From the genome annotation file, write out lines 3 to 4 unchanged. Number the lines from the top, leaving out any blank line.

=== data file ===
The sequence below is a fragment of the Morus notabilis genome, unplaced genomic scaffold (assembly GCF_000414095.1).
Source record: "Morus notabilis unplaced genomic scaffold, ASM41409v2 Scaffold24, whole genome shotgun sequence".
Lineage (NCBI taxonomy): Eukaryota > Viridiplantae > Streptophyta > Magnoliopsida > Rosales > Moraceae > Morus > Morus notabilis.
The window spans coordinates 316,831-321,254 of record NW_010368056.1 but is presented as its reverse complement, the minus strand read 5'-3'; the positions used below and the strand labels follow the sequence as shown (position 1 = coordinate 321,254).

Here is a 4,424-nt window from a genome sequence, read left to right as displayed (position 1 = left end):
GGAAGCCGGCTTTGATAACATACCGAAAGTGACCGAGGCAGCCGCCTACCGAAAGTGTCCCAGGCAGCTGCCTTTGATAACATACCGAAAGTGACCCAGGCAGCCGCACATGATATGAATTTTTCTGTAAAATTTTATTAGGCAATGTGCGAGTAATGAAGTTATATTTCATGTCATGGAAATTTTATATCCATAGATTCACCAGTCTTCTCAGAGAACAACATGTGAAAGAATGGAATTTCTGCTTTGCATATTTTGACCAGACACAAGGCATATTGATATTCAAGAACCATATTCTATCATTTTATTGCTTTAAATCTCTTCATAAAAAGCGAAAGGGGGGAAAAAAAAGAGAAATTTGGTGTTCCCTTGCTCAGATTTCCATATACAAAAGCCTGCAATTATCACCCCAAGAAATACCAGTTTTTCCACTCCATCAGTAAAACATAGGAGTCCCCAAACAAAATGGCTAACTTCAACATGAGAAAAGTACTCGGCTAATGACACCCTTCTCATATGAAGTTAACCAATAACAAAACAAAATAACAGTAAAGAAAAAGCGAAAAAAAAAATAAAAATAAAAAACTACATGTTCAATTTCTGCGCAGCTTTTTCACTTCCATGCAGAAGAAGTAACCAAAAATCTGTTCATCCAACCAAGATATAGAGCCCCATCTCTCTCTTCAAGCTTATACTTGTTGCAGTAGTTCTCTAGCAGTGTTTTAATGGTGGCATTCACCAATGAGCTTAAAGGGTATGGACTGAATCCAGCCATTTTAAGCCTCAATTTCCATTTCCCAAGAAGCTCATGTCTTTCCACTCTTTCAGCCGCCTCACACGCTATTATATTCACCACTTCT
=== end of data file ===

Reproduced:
Lineage (NCBI taxonomy): Eukaryota > Viridiplantae > Streptophyta > Magnoliopsida > Rosales > Moraceae > Morus > Morus notabilis.
The window spans coordinates 316,831-321,254 of record NW_010368056.1 but is presented as its reverse complement, the minus strand read 5'-3'; the positions used below and the strand labels follow the sequence as shown (position 1 = coordinate 321,254).